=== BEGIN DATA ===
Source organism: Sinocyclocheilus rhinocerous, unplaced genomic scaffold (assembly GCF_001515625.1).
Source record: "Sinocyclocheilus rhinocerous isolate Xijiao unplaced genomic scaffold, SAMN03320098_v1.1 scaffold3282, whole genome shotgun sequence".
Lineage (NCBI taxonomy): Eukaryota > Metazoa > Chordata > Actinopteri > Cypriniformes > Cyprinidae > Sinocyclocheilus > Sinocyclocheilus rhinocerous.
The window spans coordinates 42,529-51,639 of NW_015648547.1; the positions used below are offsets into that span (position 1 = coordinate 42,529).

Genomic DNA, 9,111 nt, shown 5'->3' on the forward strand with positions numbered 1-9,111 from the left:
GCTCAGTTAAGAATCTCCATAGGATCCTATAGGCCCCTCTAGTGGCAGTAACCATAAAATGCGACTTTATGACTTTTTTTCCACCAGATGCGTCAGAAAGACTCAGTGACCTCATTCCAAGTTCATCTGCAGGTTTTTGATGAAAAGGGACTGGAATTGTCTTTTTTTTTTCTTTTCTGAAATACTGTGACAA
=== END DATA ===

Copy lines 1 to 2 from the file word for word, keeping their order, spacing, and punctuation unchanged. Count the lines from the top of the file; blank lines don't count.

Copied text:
Source organism: Sinocyclocheilus rhinocerous, unplaced genomic scaffold (assembly GCF_001515625.1).
Source record: "Sinocyclocheilus rhinocerous isolate Xijiao unplaced genomic scaffold, SAMN03320098_v1.1 scaffold3282, whole genome shotgun sequence".